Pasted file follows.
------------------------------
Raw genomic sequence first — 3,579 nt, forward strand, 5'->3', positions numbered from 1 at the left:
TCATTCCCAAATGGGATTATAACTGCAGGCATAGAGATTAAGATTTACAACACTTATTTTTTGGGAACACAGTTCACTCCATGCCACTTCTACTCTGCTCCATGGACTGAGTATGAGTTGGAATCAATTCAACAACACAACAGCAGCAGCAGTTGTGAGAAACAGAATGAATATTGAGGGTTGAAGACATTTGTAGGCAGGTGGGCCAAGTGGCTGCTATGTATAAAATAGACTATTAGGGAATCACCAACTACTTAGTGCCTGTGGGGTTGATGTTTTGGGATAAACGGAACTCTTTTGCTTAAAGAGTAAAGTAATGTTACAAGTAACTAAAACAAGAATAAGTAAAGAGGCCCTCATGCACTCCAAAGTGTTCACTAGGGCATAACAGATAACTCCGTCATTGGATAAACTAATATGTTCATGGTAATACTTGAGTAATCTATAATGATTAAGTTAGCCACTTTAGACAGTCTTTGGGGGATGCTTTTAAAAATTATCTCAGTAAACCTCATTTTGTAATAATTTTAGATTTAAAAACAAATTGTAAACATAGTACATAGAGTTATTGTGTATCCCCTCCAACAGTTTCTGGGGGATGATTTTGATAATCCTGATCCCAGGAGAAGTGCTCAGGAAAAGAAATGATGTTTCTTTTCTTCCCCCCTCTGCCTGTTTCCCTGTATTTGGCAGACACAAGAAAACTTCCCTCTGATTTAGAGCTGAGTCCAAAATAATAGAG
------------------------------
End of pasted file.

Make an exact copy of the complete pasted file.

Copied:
Raw genomic sequence first — 3,579 nt, forward strand, 5'->3', positions numbered from 1 at the left:
TCATTCCCAAATGGGATTATAACTGCAGGCATAGAGATTAAGATTTACAACACTTATTTTTTGGGAACACAGTTCACTCCATGCCACTTCTACTCTGCTCCATGGACTGAGTATGAGTTGGAATCAATTCAACAACACAACAGCAGCAGCAGTTGTGAGAAACAGAATGAATATTGAGGGTTGAAGACATTTGTAGGCAGGTGGGCCAAGTGGCTGCTATGTATAAAATAGACTATTAGGGAATCACCAACTACTTAGTGCCTGTGGGGTTGATGTTTTGGGATAAACGGAACTCTTTTGCTTAAAGAGTAAAGTAATGTTACAAGTAACTAAAACAAGAATAAGTAAAGAGGCCCTCATGCACTCCAAAGTGTTCACTAGGGCATAACAGATAACTCCGTCATTGGATAAACTAATATGTTCATGGTAATACTTGAGTAATCTATAATGATTAAGTTAGCCACTTTAGACAGTCTTTGGGGGATGCTTTTAAAAATTATCTCAGTAAACCTCATTTTGTAATAATTTTAGATTTAAAAACAAATTGTAAACATAGTACATAGAGTTATTGTGTATCCCCTCCAACAGTTTCTGGGGGATGATTTTGATAATCCTGATCCCAGGAGAAGTGCTCAGGAAAAGAAATGATGTTTCTTTTCTTCCCCCCTCTGCCTGTTTCCCTGTATTTGGCAGACACAAGAAAACTTCCCTCTGATTTAGAGCTGAGTCCAAAATAATAGAG